Project description:This paper describes the sequencing protocol and computational pipeline for the PGV-001 personalized vaccine trial. PGV-001 is a therapeutic peptide vaccine targeting neoantigens identified from patient tumor samples. Peptides are selected by a computational pipeline that identifies mutations from tumor/normal exome sequencing and ranks mutant sequences by a combination of predicted Class I MHC affinity and abundance estimated from tumor RNA. The personalized genomic vaccine (PGV) pipeline is modular and consists of independently usable tools and software libraries. We hope that the functionality of these tools may extend beyond the specifics of the PGV-001 trial and enable other research groups in their own neoantigen investigations.
Project description:Neoantigens can function as actual antigens to facilitate tumor rejection, which play a crucial role in cancer immunology and immunotherapy. Emerging evidence revealed that neoantigens can be used to develop personalized, cancer-specific vaccines. To date, large numbers of immunogenomic peptides have been computationally predicted to be potential neoantigens. However, experimental validation remains the gold standard for potential clinical application. Experimentally validated neoantigens are rare and mostly appear scattered among scientific papers and various databases. Here, we constructed dbPepNeo, a specific database for human leukocyte antigen class I (HLA-I) binding neoantigen peptides based on mass spectrometry (MS) validation or immunoassay in human tumors. According to the verification methods of these neoantigens, the collection of peptides was classified as 295 high confidence, 247 medium confidence and 407?794 low confidence neoantigens, respectively. This can serve as a valuable resource to aid further screening for effective neoantigens, optimize a neoantigen prediction pipeline and study T-cell receptor (TCR) recognition. Three applications of dbPepNeo are shown. In summary, this work resulted in a platform to promote the screening and confirmation of potential neoantigens in cancer immunotherapy. Database URL: www.biostatistics.online/dbPepNeo/.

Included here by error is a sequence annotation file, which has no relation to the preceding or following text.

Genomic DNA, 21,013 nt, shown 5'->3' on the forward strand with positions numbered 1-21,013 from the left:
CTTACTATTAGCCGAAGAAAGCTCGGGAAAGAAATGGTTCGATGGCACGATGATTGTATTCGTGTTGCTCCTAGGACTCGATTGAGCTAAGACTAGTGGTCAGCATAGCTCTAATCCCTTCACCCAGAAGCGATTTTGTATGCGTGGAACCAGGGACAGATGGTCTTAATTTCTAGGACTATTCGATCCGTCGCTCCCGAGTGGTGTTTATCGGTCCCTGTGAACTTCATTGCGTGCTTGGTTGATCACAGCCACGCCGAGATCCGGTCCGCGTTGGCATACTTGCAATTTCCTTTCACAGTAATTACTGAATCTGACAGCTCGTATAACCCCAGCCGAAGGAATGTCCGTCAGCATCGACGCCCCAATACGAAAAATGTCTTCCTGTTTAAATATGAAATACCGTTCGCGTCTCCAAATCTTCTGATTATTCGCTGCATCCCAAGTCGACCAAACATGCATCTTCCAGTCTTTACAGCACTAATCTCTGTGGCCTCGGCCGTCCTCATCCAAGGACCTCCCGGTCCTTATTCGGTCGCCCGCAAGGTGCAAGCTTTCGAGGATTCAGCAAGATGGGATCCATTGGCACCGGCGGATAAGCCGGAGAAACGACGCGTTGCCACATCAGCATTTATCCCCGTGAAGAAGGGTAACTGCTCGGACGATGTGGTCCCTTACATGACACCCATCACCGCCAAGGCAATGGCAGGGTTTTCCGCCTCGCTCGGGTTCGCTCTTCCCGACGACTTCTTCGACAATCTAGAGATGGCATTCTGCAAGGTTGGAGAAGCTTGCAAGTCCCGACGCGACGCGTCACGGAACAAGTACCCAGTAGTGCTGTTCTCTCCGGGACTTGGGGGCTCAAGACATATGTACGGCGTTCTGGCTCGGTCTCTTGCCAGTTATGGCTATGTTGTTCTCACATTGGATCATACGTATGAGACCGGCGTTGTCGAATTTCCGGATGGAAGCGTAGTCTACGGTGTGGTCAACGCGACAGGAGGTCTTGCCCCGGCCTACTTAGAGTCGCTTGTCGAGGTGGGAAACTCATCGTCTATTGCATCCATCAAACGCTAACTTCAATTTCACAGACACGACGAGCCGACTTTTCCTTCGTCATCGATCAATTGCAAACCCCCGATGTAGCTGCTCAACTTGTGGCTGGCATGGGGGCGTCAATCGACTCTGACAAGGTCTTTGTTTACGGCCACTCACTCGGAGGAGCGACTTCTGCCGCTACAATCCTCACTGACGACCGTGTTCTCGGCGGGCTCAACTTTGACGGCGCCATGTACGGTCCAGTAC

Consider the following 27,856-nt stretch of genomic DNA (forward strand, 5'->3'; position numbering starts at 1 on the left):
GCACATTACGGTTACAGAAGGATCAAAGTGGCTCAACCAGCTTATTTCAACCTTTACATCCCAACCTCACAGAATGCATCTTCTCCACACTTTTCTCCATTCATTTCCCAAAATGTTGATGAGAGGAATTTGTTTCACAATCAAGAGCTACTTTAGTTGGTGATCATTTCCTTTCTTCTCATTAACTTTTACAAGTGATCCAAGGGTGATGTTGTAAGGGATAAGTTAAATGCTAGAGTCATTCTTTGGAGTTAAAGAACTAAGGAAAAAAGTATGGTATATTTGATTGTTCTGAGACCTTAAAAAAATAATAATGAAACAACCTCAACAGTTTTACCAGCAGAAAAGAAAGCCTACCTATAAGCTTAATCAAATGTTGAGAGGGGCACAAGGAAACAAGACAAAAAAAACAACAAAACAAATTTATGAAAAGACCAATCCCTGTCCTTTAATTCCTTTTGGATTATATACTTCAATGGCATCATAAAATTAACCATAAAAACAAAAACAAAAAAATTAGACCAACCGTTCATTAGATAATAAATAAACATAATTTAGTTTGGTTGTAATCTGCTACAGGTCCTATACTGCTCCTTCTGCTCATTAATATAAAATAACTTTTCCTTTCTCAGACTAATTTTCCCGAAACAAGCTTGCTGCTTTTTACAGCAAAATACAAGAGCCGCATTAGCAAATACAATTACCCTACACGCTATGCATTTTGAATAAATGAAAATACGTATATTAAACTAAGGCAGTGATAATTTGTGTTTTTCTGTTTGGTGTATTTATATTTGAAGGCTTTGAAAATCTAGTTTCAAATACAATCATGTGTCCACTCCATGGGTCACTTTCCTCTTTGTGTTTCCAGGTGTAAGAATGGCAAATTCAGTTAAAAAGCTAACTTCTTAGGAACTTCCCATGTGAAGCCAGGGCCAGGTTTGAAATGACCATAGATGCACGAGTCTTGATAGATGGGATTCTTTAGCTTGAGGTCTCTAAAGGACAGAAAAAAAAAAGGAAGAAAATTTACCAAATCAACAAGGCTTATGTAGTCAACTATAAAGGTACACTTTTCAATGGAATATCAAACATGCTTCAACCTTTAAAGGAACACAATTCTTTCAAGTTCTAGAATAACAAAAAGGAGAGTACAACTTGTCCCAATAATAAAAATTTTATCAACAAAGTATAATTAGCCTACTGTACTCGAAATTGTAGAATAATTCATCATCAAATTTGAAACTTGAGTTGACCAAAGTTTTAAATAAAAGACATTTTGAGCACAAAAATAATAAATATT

Project description:<h4>Background</h4>Cancer neoantigens are expressed only in cancer cells and presented on the tumor cell surface in complex with major histocompatibility complex (MHC) class I proteins for recognition by cytotoxic T cells. Accurate and rapid identification of neoantigens play a pivotal role in cancer immunotherapy. Although several in silico tools for neoantigen prediction have been presented, limitations of these tools exist.<h4>Results</h4>We developed pTuneos, a computational pipeline for prioritizing tumor neoantigens from next-generation sequencing data. We tested the performance of pTuneos on the melanoma cancer vaccine cohort data and tumor-infiltrating lymphocyte (TIL)-recognized neopeptide data. pTuneos is able to predict the MHC presentation and T cell recognition ability of the candidate neoantigens, and the actual immunogenicity of single-nucleotide variant (SNV)-based neopeptides considering their natural processing and presentation, surpassing the existing tools with a comprehensive and quantitative benchmark of their neoantigen prioritization performance and running time. pTuneos was further tested on The Cancer Genome Atlas (TCGA) cohort data as well as the melanoma and non-small cell lung cancer (NSCLC) cohort data undergoing checkpoint blockade immunotherapy. The overall neoantigen immunogenicity score proposed by pTuneos is demonstrated to be a powerful and pan-cancer marker for survival prediction compared to traditional well-established biomarkers.<h4>Conclusions</h4>In summary, pTuneos provides the state-of-the-art one-stop and user-friendly solution for prioritizing SNV-based candidate neoepitopes, which could help to advance research on next-generation cancer immunotherapies and personalized cancer vaccines. pTuneos is available at https://github.com/bm2-lab/pTuneos , with a Docker version for quick deployment at https://cloud.docker.com/u/bm2lab/repository/docker/bm2lab/ptuneos .